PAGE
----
via https://air.mozilla.org/intern-presentation-ford/ - Here’s an exciting pseudo-proposition to CSS3:
position: sticky. “Sticky” elements are similar to fixed positioning, in that they stay “fixed” to a viewport-relative position. The difference with sticky elements though (and one that I’m very excited about) is that sticky elements maintain their relativity to their parent containers. A trend that’s been going around a while in web design lately has been having elements remain sticky only for certain parts of a page. To paraphrase somebody that can explain this behaviour better than I:
Many web sites have elements that alternate between being in-flow and having
position: fixed, depending on the user’s scroll position. This is often done for elements in a sidebar that the page author wants to be always visible as the user scrolls, but which slot into a space on the page when scrolled to the top. Good examples are news.google.com (the “Top Stories” sidebar) and yelp.com (search results map). Edward O’Connor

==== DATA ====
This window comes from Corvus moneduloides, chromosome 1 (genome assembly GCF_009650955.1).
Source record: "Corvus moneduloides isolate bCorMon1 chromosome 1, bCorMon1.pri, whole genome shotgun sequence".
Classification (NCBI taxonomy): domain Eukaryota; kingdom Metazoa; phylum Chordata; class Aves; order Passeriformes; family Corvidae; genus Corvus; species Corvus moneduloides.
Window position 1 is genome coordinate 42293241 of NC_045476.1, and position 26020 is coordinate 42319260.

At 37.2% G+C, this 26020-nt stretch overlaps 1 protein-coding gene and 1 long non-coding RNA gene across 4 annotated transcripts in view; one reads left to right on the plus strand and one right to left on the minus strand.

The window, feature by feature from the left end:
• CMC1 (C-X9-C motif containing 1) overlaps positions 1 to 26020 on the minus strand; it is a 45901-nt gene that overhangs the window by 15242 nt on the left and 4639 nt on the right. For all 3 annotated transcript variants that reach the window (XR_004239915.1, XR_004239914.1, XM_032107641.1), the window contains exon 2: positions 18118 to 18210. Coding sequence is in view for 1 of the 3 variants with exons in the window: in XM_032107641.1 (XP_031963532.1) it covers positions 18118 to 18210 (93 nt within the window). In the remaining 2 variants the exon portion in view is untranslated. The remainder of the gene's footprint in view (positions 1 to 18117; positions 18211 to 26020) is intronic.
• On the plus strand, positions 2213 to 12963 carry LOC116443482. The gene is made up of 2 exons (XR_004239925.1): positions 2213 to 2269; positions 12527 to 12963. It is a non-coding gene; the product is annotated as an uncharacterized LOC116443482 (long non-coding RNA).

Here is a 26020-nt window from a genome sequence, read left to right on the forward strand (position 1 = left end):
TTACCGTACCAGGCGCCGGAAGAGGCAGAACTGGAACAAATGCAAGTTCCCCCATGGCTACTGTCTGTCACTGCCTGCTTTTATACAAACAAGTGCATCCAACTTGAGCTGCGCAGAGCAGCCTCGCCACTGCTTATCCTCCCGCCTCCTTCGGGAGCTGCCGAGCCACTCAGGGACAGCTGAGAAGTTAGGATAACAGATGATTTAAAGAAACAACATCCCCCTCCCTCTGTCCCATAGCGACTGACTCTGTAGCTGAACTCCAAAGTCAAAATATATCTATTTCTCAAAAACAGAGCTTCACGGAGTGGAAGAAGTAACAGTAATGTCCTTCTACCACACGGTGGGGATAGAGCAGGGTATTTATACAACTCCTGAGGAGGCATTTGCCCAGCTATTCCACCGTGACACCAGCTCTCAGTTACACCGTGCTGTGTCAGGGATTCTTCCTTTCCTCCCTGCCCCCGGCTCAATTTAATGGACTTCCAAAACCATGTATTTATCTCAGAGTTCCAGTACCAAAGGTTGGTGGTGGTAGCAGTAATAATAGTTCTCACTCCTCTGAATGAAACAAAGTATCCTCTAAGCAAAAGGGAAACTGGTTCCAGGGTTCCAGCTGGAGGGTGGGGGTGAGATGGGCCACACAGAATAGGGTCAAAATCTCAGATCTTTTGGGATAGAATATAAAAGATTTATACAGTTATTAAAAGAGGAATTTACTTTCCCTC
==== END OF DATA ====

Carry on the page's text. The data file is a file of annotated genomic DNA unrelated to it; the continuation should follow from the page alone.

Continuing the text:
As mentioned before, sticky positioned elements stay “fixed” to the page, but maintain their relativity to their parent containers. That means that the old way of keeping an element “stuck” to the viewport can now be achieved 100% with CSS. No event listeners to slow down performance of the page, no layout reflow issues, just good, clean CSS. Unfortunately, as far as support goes,
position: sticky doesn’t get much. As of this writing, there are no official specs concerning
position: sticky, and browser support is pretty experimental. While I don’t recommend using position: sticky in your production code, I do think that this feature is welcome and fits CSS’s spec. I for one hope to see it implemented soon; what about you? Thoughts?